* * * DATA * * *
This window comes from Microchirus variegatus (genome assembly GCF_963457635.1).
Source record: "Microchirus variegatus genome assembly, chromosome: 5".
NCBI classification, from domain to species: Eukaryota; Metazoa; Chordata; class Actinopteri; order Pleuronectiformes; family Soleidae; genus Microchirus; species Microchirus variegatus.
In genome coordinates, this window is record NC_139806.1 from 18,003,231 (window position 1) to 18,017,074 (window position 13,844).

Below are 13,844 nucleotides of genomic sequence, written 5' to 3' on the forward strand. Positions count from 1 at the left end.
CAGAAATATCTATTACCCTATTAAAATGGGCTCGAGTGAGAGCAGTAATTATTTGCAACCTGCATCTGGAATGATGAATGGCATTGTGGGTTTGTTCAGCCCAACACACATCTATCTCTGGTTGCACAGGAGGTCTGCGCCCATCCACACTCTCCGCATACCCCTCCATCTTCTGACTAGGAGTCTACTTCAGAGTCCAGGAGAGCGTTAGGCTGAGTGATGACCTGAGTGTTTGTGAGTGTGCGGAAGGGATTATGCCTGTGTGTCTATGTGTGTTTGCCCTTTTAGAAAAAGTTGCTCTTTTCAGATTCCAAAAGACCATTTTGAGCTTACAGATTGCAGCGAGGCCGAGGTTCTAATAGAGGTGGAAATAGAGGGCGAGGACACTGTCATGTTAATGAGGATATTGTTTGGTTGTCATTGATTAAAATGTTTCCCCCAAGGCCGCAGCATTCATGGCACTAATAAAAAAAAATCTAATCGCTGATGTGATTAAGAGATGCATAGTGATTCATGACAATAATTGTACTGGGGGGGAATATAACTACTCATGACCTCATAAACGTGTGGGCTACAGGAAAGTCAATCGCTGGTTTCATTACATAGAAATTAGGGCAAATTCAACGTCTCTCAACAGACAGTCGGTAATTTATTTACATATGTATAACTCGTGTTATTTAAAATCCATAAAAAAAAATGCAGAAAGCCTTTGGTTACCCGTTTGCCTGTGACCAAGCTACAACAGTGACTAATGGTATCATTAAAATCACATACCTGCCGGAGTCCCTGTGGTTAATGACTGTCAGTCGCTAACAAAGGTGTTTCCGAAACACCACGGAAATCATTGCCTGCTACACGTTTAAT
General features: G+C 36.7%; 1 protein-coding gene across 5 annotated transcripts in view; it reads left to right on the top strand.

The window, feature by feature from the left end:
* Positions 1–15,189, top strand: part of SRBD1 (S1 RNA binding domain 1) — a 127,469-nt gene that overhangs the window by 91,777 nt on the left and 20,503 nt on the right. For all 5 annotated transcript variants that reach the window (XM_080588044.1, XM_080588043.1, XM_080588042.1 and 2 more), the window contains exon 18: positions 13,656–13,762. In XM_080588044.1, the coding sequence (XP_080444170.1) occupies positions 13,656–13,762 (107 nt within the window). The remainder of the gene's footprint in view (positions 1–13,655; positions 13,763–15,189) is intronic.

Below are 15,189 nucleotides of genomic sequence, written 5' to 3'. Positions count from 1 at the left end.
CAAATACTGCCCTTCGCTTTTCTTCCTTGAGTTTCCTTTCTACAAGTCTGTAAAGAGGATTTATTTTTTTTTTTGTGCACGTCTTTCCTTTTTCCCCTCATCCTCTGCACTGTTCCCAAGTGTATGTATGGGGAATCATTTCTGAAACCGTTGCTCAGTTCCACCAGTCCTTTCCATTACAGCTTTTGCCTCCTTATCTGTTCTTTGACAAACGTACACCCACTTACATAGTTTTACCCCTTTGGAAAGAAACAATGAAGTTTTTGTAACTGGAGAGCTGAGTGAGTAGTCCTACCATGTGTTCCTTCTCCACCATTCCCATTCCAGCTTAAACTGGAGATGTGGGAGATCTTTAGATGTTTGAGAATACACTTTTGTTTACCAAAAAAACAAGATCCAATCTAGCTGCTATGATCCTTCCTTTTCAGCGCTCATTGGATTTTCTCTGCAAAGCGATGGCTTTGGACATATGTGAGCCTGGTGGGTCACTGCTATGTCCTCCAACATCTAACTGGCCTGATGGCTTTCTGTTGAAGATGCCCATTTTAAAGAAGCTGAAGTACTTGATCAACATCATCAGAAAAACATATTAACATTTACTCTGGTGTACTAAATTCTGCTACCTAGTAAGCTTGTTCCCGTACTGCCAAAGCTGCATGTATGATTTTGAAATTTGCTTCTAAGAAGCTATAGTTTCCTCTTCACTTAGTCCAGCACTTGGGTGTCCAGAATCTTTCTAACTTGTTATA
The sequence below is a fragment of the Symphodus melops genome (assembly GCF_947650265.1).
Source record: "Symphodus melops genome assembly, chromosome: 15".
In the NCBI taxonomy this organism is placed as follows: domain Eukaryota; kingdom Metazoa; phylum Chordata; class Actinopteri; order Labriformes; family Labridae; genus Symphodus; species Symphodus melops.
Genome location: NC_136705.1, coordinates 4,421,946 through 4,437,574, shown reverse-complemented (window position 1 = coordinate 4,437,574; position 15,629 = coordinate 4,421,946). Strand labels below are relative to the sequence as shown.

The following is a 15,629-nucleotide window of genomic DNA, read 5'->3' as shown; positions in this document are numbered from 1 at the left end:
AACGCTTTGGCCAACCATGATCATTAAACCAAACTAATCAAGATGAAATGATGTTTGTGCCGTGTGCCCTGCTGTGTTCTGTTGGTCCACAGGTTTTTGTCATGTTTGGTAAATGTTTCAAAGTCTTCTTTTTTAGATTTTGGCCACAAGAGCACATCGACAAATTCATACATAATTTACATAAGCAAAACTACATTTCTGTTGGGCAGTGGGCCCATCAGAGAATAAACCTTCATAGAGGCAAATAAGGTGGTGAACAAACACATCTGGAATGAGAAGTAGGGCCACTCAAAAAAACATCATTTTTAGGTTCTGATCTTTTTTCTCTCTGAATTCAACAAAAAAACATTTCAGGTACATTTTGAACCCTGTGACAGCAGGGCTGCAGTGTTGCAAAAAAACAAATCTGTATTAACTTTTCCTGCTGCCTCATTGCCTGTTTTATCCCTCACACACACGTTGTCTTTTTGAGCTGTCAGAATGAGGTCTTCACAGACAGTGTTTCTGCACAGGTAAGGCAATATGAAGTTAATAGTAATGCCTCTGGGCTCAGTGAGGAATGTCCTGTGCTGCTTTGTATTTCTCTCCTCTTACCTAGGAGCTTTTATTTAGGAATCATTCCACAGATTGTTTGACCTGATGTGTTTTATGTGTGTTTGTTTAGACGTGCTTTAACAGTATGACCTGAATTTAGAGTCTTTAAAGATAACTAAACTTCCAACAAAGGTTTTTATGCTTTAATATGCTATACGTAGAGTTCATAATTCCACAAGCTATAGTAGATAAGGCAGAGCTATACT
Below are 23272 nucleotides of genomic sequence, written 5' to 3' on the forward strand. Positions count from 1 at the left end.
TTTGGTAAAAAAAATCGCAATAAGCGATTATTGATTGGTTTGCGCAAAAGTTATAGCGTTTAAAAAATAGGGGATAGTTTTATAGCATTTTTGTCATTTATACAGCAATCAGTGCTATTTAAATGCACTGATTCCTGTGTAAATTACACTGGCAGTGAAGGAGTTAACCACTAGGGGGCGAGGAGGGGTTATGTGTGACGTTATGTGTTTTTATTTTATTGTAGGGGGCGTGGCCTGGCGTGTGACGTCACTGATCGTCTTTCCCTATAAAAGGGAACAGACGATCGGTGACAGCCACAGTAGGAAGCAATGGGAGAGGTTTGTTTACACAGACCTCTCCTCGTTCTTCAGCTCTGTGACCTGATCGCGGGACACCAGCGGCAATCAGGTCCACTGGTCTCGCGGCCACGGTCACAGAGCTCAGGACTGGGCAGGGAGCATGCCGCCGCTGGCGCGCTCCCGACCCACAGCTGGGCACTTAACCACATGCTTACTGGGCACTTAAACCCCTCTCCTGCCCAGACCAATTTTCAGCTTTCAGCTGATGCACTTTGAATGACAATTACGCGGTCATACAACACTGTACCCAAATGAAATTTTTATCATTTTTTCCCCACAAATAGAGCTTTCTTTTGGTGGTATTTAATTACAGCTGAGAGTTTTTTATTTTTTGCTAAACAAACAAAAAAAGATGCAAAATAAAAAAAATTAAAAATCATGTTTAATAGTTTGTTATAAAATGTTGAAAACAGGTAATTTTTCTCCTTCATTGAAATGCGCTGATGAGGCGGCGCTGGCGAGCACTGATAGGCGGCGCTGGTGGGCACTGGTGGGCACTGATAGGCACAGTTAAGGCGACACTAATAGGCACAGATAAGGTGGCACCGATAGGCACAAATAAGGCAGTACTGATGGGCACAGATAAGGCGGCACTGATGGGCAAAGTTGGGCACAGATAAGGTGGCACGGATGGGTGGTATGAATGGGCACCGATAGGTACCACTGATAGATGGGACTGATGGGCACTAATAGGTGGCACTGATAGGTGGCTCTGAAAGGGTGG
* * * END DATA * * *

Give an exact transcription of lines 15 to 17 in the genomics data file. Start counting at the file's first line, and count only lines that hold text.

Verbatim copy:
Genome location: NC_136705.1, coordinates 4,421,946 through 4,437,574, shown reverse-complemented (window position 1 = coordinate 4,437,574; position 15,629 = coordinate 4,421,946). Strand labels below are relative to the sequence as shown.

The following is a 15,629-nucleotide window of genomic DNA, read 5'->3' as shown; positions in this document are numbered from 1 at the left end:
AACGCTTTGGCCAACCATGATCATTAAACCAAACTAATCAAGATGAAATGATGTTTGTGCCGTGTGCCCTGCTGTGTTCTGTTGGTCCACAGGTTTTTGTCATGTTTGGTAAATGTTTCAAAGTCTTCTTTTTTAGATTTTGGCCACAAGAGCACATCGACAAATTCATACATAATTTACATAAGCAAAACTACATTTCTGTTGGGCAGTGGGCCCATCAGAGAATAAACCTTCATAGAGGCAAATAAGGTGGTGAACAAACACATCTGGAATGAGAAGTAGGGCCACTCAAAAAAACATCATTTTTAGGTTCTGATCTTTTTTCTCTCTGAATTCAACAAAAAAACATTTCAGGTACATTTTGAACCCTGTGACAGCAGGGCTGCAGTGTTGCAAAAAAACAAATCTGTATTAACTTTTCCTGCTGCCTCATTGCCTGTTTTATCCCTCACACACACGTTGTCTTTTTGAGCTGTCAGAATGAGGTCTTCACAGACAGTGTTTCTGCACAGGTAAGGCAATATGAAGTTAATAGTAATGCCTCTGGGCTCAGTGAGGAATGTCCTGTGCTGCTTTGTATTTCTCTCCTCTTACCTAGGAGCTTTTATTTAGGAATCATTCCACAGATTGTTTGACCTGATGTGTTTTATGTGTGTTTGTTTAGACGTGCTTTAACAGTATGACCTGAATTTAGAGTCTTTAAAGATAACTAAACTTCCAACAAAGGTTTTTATGCTTTAATATGCTATACGTAGAGTTCATAATTCCACAAGCTATAGTAGATAAGGCAGAGCTATACT